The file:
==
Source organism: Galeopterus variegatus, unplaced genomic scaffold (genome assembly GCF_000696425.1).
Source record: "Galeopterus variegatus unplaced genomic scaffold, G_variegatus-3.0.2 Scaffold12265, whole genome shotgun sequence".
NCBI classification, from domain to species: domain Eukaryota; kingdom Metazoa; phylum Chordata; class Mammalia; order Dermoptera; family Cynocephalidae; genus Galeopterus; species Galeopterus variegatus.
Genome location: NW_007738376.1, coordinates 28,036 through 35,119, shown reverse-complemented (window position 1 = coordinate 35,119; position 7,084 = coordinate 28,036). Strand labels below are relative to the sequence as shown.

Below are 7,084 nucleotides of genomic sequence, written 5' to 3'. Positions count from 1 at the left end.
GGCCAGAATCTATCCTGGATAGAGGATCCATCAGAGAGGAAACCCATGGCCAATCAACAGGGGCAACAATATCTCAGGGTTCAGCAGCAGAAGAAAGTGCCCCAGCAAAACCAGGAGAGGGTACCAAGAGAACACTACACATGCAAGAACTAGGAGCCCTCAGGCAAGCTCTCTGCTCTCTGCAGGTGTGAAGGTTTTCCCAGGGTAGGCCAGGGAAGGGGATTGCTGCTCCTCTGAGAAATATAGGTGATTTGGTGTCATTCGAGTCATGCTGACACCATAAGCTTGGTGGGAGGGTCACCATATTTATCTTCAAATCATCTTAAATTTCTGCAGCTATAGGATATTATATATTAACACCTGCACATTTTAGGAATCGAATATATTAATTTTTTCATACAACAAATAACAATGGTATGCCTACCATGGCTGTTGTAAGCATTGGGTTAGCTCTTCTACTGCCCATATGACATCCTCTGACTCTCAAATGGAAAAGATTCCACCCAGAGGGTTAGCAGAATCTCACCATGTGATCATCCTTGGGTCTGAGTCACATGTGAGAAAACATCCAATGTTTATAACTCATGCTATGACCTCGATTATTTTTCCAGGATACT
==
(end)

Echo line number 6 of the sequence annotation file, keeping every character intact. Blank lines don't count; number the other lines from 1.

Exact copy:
GGCCAGAATCTATCCTGGATAGAGGATCCATCAGAGAGGAAACCCATGGCCAATCAACAGGGGCAACAATATCTCAGGGTTCAGCAGCAGAAGAAAGTGCCCCAGCAAAACCAGGAGAGGGTACCAAGAGAACACTACACATGCAAGAACTAGGAGCCCTCAGGCAAGCTCTCTGCTCTCTGCAGGTGTGAAGGTTTTCCCAGGGTAGGCCAGGGAAGGGGATTGCTGCTCCTCTGAGAAATATAGGTGATTTGGTGTCATTCGAGTCATGCTGACACCATAAGCTTGGTGGGAGGGTCACCATATTTATCTTCAAATCATCTTAAATTTCTGCAGCTATAGGATATTATATATTAACACCTGCACATTTTAGGAATCGAATATATTAATTTTTTCATACAACAAATAACAATGGTATGCCTACCATGGCTGTTGTAAGCATTGGGTTAGCTCTTCTACTGCCCATATGACATCCTCTGACTCTCAAATGGAAAAGATTCCACCCAGAGGGTTAGCAGAATCTCACCATGTGATCATCCTTGGGTCTGAGTCACATGTGAGAAAACATCCAATGTTTATAACTCATGCTATGACCTCGATTATTTTTCCAGGATACT